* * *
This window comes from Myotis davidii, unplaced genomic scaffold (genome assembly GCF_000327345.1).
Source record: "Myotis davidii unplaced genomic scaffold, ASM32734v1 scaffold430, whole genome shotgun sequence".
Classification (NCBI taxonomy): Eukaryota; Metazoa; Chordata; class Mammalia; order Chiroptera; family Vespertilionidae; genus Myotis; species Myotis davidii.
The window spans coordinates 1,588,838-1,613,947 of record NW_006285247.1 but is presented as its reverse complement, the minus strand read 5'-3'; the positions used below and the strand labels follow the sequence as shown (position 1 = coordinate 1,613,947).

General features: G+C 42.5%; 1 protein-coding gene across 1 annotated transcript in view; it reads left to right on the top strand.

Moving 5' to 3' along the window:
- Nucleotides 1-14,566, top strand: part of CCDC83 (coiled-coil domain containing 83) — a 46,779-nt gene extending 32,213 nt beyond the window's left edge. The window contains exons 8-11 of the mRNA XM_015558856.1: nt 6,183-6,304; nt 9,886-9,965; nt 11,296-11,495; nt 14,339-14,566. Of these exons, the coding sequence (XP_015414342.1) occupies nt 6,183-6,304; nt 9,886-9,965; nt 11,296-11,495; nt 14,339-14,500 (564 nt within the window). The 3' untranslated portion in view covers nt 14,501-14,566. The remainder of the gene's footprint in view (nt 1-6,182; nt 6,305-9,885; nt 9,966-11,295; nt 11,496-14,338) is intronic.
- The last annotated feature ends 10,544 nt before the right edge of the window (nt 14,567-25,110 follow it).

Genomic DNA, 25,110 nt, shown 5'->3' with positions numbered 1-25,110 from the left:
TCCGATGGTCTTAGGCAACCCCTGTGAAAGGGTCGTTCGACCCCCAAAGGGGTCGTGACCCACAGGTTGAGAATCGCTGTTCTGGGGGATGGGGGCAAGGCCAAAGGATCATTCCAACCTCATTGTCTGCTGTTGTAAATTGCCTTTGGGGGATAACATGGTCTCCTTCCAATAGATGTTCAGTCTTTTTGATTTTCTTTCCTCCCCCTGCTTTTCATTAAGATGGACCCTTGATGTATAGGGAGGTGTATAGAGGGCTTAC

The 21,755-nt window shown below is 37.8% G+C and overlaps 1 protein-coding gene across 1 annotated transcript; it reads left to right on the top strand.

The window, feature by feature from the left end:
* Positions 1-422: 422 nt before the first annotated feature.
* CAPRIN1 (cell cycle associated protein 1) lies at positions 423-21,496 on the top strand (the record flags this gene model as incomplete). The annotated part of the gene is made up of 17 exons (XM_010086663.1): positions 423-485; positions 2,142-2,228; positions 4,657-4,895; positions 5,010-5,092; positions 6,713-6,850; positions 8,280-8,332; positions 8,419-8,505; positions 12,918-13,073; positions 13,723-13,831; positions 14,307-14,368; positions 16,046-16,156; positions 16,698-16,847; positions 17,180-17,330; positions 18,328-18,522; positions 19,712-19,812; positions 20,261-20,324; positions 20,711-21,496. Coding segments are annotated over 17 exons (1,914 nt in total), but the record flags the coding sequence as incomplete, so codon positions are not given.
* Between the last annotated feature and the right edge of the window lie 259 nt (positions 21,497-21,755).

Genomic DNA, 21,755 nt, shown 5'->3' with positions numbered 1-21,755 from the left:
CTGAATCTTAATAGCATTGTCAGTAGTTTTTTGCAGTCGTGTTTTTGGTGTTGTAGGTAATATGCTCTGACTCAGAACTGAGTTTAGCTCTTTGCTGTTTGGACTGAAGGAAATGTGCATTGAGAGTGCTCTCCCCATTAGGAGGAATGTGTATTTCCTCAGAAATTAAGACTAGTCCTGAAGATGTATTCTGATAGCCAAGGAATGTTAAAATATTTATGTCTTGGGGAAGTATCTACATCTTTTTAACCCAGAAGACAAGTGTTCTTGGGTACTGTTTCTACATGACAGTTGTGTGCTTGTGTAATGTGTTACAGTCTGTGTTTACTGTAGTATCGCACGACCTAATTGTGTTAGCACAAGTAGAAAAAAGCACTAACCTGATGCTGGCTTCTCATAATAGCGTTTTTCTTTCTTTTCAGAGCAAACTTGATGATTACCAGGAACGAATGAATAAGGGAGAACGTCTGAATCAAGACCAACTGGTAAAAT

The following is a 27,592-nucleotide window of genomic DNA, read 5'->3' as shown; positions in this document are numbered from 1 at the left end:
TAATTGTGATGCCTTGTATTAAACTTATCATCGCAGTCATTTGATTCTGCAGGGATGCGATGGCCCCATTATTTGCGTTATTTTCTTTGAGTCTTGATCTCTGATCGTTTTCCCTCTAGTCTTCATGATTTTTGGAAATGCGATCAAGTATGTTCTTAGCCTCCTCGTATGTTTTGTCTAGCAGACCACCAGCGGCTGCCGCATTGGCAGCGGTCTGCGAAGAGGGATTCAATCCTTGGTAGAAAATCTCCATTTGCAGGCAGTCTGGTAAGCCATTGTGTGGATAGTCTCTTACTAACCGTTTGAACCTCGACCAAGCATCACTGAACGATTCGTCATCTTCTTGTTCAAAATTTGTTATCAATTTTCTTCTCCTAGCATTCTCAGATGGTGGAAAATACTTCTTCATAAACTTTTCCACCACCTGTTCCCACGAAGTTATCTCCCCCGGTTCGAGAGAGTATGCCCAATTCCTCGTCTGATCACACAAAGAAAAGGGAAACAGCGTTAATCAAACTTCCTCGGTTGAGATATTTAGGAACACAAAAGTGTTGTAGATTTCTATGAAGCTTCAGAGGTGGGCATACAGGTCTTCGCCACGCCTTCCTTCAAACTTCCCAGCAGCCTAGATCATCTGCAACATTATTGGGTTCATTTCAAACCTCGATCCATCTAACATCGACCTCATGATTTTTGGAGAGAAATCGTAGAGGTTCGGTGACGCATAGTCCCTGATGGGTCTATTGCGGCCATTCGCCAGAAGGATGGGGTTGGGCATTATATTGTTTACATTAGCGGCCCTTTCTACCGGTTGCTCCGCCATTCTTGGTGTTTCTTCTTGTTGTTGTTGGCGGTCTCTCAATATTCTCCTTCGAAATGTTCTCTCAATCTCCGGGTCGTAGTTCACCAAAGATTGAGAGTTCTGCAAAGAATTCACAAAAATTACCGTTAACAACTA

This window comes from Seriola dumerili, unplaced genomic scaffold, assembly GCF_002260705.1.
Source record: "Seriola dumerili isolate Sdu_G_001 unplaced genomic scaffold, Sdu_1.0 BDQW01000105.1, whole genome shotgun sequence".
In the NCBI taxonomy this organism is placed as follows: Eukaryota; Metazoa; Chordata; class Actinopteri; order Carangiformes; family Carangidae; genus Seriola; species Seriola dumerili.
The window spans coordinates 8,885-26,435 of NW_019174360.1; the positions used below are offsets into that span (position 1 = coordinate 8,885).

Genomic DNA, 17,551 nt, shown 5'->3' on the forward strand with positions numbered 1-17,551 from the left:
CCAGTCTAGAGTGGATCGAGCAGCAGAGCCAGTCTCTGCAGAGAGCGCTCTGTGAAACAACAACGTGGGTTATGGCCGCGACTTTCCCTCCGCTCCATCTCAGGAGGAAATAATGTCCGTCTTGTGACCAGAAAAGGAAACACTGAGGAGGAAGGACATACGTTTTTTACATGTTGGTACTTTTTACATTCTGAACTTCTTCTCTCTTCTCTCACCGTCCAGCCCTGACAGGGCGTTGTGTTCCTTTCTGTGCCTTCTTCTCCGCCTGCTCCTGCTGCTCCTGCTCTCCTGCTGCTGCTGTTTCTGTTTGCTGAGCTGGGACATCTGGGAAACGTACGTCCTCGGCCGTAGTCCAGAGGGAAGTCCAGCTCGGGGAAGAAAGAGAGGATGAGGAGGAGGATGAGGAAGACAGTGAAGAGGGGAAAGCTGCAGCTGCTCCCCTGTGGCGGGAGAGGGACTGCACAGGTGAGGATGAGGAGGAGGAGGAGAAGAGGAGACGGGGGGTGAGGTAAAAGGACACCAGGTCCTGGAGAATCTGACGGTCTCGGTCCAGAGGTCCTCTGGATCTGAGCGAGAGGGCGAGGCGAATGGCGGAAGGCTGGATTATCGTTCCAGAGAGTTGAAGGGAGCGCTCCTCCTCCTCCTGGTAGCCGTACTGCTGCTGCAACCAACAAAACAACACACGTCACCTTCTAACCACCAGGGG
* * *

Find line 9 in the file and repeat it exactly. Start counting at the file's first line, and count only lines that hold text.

Genomic DNA, 25,110 nt, shown 5'->3' with positions numbered 1-25,110 from the left: